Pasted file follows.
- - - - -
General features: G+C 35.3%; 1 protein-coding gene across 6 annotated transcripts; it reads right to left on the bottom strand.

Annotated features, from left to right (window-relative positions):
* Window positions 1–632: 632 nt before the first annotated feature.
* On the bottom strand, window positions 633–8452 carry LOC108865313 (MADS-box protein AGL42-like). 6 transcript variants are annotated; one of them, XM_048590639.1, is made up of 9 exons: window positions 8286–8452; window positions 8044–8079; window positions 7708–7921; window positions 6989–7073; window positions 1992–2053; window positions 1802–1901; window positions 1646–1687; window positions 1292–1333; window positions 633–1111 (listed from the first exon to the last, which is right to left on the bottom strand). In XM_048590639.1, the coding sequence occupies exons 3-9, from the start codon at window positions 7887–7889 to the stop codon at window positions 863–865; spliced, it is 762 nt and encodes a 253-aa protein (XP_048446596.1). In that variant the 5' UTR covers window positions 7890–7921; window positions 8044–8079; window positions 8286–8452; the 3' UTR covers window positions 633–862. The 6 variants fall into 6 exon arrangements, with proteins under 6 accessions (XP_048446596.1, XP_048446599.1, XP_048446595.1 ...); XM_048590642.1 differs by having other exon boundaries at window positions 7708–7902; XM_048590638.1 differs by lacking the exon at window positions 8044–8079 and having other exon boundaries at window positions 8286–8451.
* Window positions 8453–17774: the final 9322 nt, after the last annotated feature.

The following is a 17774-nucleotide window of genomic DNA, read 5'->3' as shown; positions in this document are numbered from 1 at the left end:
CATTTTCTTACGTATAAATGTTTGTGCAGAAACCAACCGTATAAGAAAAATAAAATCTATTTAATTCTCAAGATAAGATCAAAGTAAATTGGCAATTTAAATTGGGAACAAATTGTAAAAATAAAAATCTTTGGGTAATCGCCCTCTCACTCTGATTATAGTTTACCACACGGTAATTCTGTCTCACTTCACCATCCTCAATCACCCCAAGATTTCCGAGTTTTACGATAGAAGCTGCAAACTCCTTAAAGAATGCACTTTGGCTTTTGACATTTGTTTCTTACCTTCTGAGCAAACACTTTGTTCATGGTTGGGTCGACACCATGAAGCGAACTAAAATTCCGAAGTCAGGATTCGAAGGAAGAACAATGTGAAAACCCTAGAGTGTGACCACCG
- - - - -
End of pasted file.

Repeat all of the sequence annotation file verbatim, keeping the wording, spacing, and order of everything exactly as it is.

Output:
General features: G+C 35.3%; 1 protein-coding gene across 6 annotated transcripts; it reads right to left on the bottom strand.

Annotated features, from left to right (window-relative positions):
* Window positions 1–632: 632 nt before the first annotated feature.
* On the bottom strand, window positions 633–8452 carry LOC108865313 (MADS-box protein AGL42-like). 6 transcript variants are annotated; one of them, XM_048590639.1, is made up of 9 exons: window positions 8286–8452; window positions 8044–8079; window positions 7708–7921; window positions 6989–7073; window positions 1992–2053; window positions 1802–1901; window positions 1646–1687; window positions 1292–1333; window positions 633–1111 (listed from the first exon to the last, which is right to left on the bottom strand). In XM_048590639.1, the coding sequence occupies exons 3-9, from the start codon at window positions 7887–7889 to the stop codon at window positions 863–865; spliced, it is 762 nt and encodes a 253-aa protein (XP_048446596.1). In that variant the 5' UTR covers window positions 7890–7921; window positions 8044–8079; window positions 8286–8452; the 3' UTR covers window positions 633–862. The 6 variants fall into 6 exon arrangements, with proteins under 6 accessions (XP_048446596.1, XP_048446599.1, XP_048446595.1 ...); XM_048590642.1 differs by having other exon boundaries at window positions 7708–7902; XM_048590638.1 differs by lacking the exon at window positions 8044–8079 and having other exon boundaries at window positions 8286–8451.
* Window positions 8453–17774: the final 9322 nt, after the last annotated feature.

The following is a 17774-nucleotide window of genomic DNA, read 5'->3' as shown; positions in this document are numbered from 1 at the left end:
CATTTTCTTACGTATAAATGTTTGTGCAGAAACCAACCGTATAAGAAAAATAAAATCTATTTAATTCTCAAGATAAGATCAAAGTAAATTGGCAATTTAAATTGGGAACAAATTGTAAAAATAAAAATCTTTGGGTAATCGCCCTCTCACTCTGATTATAGTTTACCACACGGTAATTCTGTCTCACTTCACCATCCTCAATCACCCCAAGATTTCCGAGTTTTACGATAGAAGCTGCAAACTCCTTAAAGAATGCACTTTGGCTTTTGACATTTGTTTCTTACCTTCTGAGCAAACACTTTGTTCATGGTTGGGTCGACACCATGAAGCGAACTAAAATTCCGAAGTCAGGATTCGAAGGAAGAACAATGTGAAAACCCTAGAGTGTGACCACCG